What had long been considered as a vision of the future is now a reality – devices can detect their surroundings as if they were human senses and interact with them. Sensors close the gap to the digital world. Combined with appropriate software, smart devices and robots, for example, can see, hear, smell or feel and above all “intuitively understand” their environment, thereby simplifying our lives. The decisive factor here is the interpretation and linking of information from different sensors.
Inspired by human nature, the holistic approach combines a variety of sensors.
This results in smart systems that make interaction between man and machine or device much easier, but also which reliably process the situation information obtained.
These smart sensors benefit a wide range of applications – from voice recognition, smart homes and smart cities, augmented reality, gesture recognition, biometrics, robotics, automated/autonomous driving, drones/multicopters, lighting controls to smart home appliances and alarm systems.
World`s smallest and most powerful 3D image sensor
Whether reliable face authentication, improved photo functions and authentic augmented reality experiences, the mobile device market in particular has massively increased the demand for “seeing in 3D” in various fields of application. 3D depth sensors assume a key role in smartphones and for applications that rely on accurate 3D image data. A special and at the same time efficient technology for this is the runtime ToF technology. It measures the time of a beam of light, similar to a bat’s system for sound measurement, and enables highly accurate 3D reproductions of an image. Compared to other 3D sensor principles, such as the stereoscopic or structured light technology, ToF delivers convincing performance, miniaturization and power consumption for battery-powered devices.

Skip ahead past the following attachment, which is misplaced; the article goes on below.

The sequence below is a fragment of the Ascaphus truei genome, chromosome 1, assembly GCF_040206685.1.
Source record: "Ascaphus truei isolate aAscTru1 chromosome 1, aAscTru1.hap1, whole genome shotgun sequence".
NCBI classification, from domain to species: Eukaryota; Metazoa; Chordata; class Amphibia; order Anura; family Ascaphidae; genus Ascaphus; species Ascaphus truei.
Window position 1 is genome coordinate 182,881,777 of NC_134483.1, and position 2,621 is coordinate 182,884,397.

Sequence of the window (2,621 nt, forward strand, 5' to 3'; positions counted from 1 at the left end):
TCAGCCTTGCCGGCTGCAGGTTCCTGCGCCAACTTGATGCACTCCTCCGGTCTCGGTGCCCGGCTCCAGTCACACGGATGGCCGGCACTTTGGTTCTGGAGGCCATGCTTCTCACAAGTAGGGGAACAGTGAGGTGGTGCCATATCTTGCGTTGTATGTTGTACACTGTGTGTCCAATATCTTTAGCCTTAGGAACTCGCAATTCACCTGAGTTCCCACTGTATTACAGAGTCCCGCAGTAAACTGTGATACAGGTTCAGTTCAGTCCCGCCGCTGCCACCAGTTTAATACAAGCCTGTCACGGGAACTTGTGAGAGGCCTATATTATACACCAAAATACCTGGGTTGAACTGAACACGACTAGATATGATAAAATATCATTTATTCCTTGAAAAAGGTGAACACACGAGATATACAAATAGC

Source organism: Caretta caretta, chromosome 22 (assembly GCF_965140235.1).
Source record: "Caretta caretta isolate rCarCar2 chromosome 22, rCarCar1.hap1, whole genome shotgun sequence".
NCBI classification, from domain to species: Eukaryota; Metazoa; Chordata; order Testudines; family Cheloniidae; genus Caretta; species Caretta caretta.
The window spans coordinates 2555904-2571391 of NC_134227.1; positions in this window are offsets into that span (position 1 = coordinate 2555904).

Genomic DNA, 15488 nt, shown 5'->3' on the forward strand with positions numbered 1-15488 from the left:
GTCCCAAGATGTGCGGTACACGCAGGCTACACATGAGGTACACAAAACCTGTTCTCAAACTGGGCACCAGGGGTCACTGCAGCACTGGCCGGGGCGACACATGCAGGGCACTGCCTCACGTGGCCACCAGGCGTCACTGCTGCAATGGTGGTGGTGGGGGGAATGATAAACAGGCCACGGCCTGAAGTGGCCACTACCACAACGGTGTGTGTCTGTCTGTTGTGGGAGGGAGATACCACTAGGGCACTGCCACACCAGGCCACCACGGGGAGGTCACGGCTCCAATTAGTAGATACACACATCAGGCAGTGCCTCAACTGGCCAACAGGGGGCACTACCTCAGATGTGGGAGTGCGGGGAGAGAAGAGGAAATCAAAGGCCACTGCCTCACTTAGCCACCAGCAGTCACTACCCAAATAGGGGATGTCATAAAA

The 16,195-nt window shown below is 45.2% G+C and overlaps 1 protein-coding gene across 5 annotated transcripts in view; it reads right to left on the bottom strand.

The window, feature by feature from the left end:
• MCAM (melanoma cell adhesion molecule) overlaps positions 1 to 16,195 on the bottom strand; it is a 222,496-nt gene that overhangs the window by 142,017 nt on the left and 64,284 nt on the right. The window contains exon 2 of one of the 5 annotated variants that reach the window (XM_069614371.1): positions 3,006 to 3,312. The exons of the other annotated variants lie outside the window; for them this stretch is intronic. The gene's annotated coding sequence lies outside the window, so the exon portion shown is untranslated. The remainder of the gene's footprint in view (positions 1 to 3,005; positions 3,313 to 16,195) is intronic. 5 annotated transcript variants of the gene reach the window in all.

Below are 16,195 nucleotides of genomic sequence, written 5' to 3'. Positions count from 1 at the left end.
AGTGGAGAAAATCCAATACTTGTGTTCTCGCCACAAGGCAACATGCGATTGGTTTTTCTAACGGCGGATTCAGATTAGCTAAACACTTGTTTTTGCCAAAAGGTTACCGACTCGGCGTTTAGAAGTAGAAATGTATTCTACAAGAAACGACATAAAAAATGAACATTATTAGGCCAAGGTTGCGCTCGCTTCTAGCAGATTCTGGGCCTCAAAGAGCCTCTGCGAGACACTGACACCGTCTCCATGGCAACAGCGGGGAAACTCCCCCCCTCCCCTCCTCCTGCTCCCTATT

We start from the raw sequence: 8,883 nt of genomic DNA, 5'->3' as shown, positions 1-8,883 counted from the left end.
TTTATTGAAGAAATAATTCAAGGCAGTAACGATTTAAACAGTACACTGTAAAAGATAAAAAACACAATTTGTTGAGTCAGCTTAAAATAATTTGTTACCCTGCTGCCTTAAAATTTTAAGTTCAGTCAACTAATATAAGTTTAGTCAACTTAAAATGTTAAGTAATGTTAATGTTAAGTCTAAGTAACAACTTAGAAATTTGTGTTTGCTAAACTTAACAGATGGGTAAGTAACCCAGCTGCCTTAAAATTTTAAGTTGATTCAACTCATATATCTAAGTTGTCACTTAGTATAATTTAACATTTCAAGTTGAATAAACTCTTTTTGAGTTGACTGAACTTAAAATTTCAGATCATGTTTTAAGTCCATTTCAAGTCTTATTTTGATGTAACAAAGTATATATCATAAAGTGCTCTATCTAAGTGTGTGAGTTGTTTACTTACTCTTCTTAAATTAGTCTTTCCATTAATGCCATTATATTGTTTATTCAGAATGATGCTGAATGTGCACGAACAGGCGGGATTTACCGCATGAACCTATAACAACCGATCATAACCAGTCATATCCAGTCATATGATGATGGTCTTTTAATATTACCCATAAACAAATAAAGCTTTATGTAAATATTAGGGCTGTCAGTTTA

At the Department for Materials of the ETH in Zurich, Pietro Gambardella and his collaborators investigate tomorrow’s memory devices. They should be fast, retain data reliably for a long time and also be cheap. So-called magnetic « random access memories » (MRAM) achieve this quadrature of the circle by combining fast switching via electric currents with durable data storage in magnetic materials.Lire la suite
Around 185 m2 of Heliatek’s OPV films have been installed on a warehouse of inland port Duisburger Hafen.
With a total length of almost 600m, the largest organic photovoltaic façade installation so far has been installed in Germany using Heliatek’s HeliaSol film panels.